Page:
As a result, says Raphael Kudela, professor of ocean science at UC Santa Cruz, "we might have seen the peak of toxicity just a few weeks ago" he told attendees at the Oct. 4 hearing. "We're basically normal right now," he said, adding that "we could see local accumulations of toxins, but not a statewide phenomenon."
Patrick Kennelly, chief of the food-safety section at the California Department of Public Health, said that health officials this year aren't seeing anywhere near the levels of domoic acid as last year, even though there are "some hot spots" that popped up in testing this year. He reports, for example, that a single "hot" crab was pulled from the Russian River in September—but two weeks later officials didn't find any crabs with unsafe domoic acid levels (20 parts per million in the meat; 30 ppm in the viscera).
Over the summer, officials found that about half the crabs they tested in Monterey Bay were in the domoic-acid danger zone, but a month later they could only find one hot crab. Kennelly anticipates that there will "probably be . . . some areas that spike up," even as he expressed cautious optimism for this season.
The fear is a return in 2017 of the conditions that gave rise to the 2015 closure, as the Pacific Northwest blob intrudes into southern waters. "I'm optimistic, but you scared me about 2017," McGuire said to Mastrup as the state official described the looming blob.
McGuire said that any state response this year to hot spots would be to push for partial closures instead of a full-on shutdown. The plan for 2017 remains to be seen.
Because of the offshore warm-water blob, Oregon and Washington crabbers are again at risk for extensive crab closures this year. That puts more pressure on the California crab fishery—though one silver lining of the shutdown last year was to ease pressure on the fishery and give the stocks a chance to grow as the industry works with regulators, scientists and health officials to set a course for a California fishery that can adjust when necessary.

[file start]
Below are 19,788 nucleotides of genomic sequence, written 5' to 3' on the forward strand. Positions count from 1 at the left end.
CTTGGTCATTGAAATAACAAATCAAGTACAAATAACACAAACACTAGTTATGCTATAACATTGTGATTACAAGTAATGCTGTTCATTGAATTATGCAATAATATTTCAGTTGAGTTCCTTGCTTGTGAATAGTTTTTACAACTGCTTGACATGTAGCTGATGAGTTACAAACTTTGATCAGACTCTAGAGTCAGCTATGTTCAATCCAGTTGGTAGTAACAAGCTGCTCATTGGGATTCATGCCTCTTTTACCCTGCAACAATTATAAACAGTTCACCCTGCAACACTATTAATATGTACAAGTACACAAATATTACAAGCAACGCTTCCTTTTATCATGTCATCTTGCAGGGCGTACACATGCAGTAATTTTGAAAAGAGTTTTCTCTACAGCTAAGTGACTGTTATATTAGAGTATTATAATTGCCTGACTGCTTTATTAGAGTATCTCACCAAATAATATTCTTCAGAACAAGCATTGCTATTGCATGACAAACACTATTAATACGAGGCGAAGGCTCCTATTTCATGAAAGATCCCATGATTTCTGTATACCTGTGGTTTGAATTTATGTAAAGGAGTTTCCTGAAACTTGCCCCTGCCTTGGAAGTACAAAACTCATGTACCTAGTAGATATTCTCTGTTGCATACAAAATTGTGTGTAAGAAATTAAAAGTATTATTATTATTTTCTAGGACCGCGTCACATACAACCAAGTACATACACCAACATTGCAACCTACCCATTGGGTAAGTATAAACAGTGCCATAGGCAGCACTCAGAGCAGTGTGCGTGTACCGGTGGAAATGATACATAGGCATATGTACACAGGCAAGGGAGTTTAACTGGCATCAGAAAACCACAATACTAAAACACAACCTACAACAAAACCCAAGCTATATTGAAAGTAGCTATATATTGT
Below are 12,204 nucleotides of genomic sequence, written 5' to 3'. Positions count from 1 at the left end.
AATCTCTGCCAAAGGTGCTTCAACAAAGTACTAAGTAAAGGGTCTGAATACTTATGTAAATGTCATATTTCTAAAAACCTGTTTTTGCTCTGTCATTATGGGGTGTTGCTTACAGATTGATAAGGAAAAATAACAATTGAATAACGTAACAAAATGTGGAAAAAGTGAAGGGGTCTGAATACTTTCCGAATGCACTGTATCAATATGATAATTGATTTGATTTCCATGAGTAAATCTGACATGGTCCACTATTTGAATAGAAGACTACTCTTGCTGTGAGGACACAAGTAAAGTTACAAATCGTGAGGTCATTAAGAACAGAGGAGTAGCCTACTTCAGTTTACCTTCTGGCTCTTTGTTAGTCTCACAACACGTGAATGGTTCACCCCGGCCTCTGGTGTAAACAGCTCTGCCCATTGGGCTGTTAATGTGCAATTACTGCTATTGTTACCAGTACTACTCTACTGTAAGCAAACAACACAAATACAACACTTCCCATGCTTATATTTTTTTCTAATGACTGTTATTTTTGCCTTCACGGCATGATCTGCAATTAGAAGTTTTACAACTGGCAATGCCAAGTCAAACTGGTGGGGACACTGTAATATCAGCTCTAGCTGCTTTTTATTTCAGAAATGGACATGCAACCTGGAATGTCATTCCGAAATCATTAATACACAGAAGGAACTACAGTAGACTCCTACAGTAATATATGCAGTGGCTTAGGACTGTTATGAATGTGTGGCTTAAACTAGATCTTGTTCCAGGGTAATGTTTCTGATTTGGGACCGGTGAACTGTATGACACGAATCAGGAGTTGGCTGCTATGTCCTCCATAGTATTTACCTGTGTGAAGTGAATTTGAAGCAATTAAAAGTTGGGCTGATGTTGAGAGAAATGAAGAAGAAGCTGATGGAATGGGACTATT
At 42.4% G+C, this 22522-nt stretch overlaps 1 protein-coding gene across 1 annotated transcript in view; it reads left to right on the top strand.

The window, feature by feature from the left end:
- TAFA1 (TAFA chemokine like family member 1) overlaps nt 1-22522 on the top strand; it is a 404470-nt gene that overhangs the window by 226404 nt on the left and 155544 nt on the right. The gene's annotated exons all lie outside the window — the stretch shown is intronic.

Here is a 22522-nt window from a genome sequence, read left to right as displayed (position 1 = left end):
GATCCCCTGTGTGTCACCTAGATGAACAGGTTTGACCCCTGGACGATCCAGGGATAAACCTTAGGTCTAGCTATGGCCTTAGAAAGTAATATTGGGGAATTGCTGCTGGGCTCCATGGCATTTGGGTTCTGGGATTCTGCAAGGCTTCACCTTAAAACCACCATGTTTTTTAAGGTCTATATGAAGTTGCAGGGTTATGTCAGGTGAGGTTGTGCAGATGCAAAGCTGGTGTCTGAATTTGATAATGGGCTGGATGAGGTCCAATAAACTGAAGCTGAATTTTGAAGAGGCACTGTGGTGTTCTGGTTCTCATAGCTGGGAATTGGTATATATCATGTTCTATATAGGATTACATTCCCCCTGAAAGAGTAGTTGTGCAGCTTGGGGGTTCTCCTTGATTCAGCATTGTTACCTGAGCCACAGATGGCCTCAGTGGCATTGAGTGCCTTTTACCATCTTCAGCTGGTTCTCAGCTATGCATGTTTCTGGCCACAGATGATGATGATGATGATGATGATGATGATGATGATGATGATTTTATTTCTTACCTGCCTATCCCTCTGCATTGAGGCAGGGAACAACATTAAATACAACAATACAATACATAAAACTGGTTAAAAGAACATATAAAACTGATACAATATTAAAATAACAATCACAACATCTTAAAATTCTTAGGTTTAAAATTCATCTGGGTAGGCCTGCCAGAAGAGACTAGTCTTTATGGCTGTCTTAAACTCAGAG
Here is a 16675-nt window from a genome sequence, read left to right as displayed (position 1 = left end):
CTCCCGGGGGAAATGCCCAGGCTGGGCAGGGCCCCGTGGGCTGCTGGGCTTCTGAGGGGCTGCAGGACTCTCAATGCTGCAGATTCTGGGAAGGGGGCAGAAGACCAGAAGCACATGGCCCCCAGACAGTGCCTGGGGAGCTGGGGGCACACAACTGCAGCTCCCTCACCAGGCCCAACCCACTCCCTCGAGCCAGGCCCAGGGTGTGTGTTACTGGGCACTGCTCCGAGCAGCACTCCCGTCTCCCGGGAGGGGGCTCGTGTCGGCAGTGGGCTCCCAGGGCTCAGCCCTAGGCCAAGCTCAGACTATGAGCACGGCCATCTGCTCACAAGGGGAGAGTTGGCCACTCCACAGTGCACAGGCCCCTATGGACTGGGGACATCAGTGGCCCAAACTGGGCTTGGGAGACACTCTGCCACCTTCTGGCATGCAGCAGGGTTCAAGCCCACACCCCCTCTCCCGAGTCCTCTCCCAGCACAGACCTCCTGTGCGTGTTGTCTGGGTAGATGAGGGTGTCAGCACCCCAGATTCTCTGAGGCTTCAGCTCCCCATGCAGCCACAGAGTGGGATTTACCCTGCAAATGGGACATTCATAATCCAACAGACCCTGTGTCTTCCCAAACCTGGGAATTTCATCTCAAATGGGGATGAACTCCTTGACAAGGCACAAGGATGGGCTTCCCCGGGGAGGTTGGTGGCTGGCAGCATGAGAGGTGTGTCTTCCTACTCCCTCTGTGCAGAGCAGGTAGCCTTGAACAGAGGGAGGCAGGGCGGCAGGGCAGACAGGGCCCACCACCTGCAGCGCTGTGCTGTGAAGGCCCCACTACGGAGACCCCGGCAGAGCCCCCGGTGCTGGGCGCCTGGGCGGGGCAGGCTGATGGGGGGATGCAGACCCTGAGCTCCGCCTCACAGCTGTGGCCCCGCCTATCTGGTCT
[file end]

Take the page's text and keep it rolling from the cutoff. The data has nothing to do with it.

"To be adaptive and nimble requires cooperation and collaboration," said Mastrup.
And research. As Huffman noted, there's not a lot of data when it comes to domoic acid's effects on human beings. Last year, state regulators and health officials relied on a single study from Prince Edward Island that found significant health risks associated with the toxin after an outbreak there in the late 1980s. And given the lack of data—Kennelly described last year's domoic-acid response in terms of "flying a little blind"—health officials built in a larger health-safety barrier than perhaps was needed.
Mastrup called for better data but allowed that he's optimistic about 2016 even as "2017 doesn't look great."
"If we're going to rely on the ocean for food," said Mastrup, "we need more research."
Other speakers noted that California is going to have to ramp up its aquaculture efforts. The Dungeness dilemma has unfolded as the state has struggled to promote a robust and profitable aquaculture economy. The crab closure underscored a fragile crabbing economy wholly dependent on unpredictable environmental forces—i.e., global warming and its impact on the health of our oceans.